Real-World Editing: Running Adobe Premiere Pro on Apple Silicon

Posted on by Larry

“Larry, I want to buy a new computer that allows me to edit 4K in real-time with no rendering. What should I buy?”

The truthful answer is that no computer shipping today – not even the Mac Pro – can edit every 4K sequence without rendering. None. While any computer can play a 4K clip, once you start adding transitions, effects, color grading, multiple video streams, and the rest, any computer will bog down.

I just finished editing a 24-episode series using Adobe Premiere Pro on an M2 Max Mac Studio, with an attached OWC ThunderBlade SSD RAID. It’s one of the fastest systems on the planet. Yet, I still needed to render.

The purpose of this tutorial is to explain what worked, what didn’t and set expectations so that you don’t expect miracles from your gear. This was spurred by an email from a reader who had just upgraded from a 2018 Dell Intel i5 to an M3 Max MacBook Pro. He didn’t know what to expect.


Just because your hardware is fast, does not mean your software is optimized to take advantage of that speed. Premiere is fast. Your hardware is faster.


My project consisted of a three-camera shoot, 1080p HD using H.264 camera native files. All three cameras were chroma-keyed into still image backgrounds. Each camera had four tracks of uncompressed audio.

Here’s a typical project showing three cameras, each with a chroma-key background.

To keep my brain from exploding, I used the following track assignments (Premiere supports tracks with gaps.)

Graphics were animated layered Photoshop files added as subsequences. BorisFX Continuum 2024 and Hawaiiki Keyer 5 were used as 3rd-party effects. As you can see from the screen shot above, even with my speedy hardware and “small” 1080p frame size, parts of this sequence still needed rendering.

NOTE: The bar at the top of Premiere’s timeline (see screen shot above) indicates whether rendering is needed:

I would generally edit these episodes without rendering. However, there was always a glitch – 4-6 dropped frames – at every transition between two cameras as Premiere switched from one chroma-key camera and setting to the other.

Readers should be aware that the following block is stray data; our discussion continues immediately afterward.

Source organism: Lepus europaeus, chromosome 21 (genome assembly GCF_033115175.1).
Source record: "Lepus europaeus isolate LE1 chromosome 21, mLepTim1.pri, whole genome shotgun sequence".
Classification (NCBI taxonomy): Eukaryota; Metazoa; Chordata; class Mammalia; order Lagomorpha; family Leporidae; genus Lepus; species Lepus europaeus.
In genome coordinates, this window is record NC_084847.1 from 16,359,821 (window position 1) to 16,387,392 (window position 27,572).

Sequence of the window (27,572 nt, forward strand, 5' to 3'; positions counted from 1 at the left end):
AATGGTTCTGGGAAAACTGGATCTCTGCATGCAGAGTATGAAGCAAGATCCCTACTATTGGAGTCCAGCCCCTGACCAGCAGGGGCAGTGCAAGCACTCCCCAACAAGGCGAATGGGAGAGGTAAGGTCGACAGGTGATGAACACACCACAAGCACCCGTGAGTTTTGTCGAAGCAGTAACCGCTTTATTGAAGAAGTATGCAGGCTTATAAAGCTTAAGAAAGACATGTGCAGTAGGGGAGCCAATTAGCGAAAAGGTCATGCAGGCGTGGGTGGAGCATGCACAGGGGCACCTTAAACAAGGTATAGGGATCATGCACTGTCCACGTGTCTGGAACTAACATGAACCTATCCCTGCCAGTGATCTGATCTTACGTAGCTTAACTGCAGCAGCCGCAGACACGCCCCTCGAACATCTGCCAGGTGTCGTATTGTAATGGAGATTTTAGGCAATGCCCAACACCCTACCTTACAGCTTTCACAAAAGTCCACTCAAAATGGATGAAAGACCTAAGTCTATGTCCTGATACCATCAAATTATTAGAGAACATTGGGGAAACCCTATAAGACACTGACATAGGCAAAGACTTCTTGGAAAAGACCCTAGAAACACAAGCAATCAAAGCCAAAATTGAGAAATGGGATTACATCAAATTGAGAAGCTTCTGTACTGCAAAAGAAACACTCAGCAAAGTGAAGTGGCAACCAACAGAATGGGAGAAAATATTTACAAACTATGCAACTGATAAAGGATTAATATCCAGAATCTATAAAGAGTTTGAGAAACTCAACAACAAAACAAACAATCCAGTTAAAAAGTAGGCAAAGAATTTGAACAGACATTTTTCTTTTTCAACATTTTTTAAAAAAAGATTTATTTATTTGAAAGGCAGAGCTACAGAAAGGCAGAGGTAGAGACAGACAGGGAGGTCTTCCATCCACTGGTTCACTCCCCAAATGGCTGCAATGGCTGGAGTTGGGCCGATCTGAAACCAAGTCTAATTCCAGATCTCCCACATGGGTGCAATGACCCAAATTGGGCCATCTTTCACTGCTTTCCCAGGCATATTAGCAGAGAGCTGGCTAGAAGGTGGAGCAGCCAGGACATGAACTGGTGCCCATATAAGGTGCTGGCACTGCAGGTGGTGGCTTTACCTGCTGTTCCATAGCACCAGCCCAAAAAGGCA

Obviously, render speeds will vary with each project. ProRes renders faster than H.264 or HEVC. Fewer effects render faster than more effects. Changing position renders faster than changing color grade. And so on – the list of variables is endless.

For example, on my system on average, 2:45 of sequence time took one minute to render. Premiere is doing a LOT of calculations to turn all these effects into polished video and those calculations take time to process.

However the bigger story is told here:

In other words, my hardware provides more speed than Premiere can handle. Adobe still has more optimization work to do.


When I converted from an HDD RAID to an SSD RAID, I was amazed at how much smoother and “peppier” editing became. While it is true that Premiere does not take full advantage of all the speed my hardware provides, it takes advantage of a lot it. Editing became a lot smoother and more responsive with faster storage.

Without question, the easiest way to improve the speed of your editing system is to improve the speed of your storage.


These results do NOT mean that Premiere is bad, or slow, or poorly written. This simply showcases a truth of the computer industry: Computer hardware performance always leads software performance. Why? Because software developers can’t begin to optimize their code until actual hardware and operating systems ship.

Does this mean that we shouldn’t upgrade our gear? No. Especially with Apple silicon, upgrades are necessary and totally worthwhile. But, what this does mean is that it always takes time for software to catch up to hardware – and, by then, the hardware has moved on.

I think the right conclusion is to realize that upgrading your hardware will allow your software to run faster. But don’t be unrealistic in your expectations – you’ll still need to render.

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4 Responses to Real-World Editing: Running Adobe Premiere Pro on Apple Silicon

  1. mike janowski says:

    The simple answer to your 4K friend at the top of this article is “Use Premiere’s generally excellent proxy workflow”.

    • Larry Jordan says:


      I totally agree. But, for some reason, some editors feel that proxies are “unprofessional,” or some other demeaning term.

      Proxies are REALLY useful and help us edit big files on slower computers successfully. I use them whenever I’m editing 4K or larger files. Sigh… Even pros use proxies!


  2. Emerson says:

    Is it worth converting MP4 raw footage to Prores? Is it better to edit or does it make no difference?

    • Larry Jordan says:


      MPEG/4 is a container for media files. The question is what codec the video file uses that is stored in that MPEG/4 container. Many times, it is H.264, but not always.

      Based on my testing, if the camera native file is H.264 it is more efficient to edit after it is convert to ProRes. The image quality will be the same, but effects will look smoother, while rendering and export will be much faster.

      If you are crunched for time, edit H.264 natively. If you have the time, AND you are not doing chroma-key, convert to ProRes. If you are doing chroma-key, conversion won’t make any difference because the color is already thrown away during initially saving the file into H.264.


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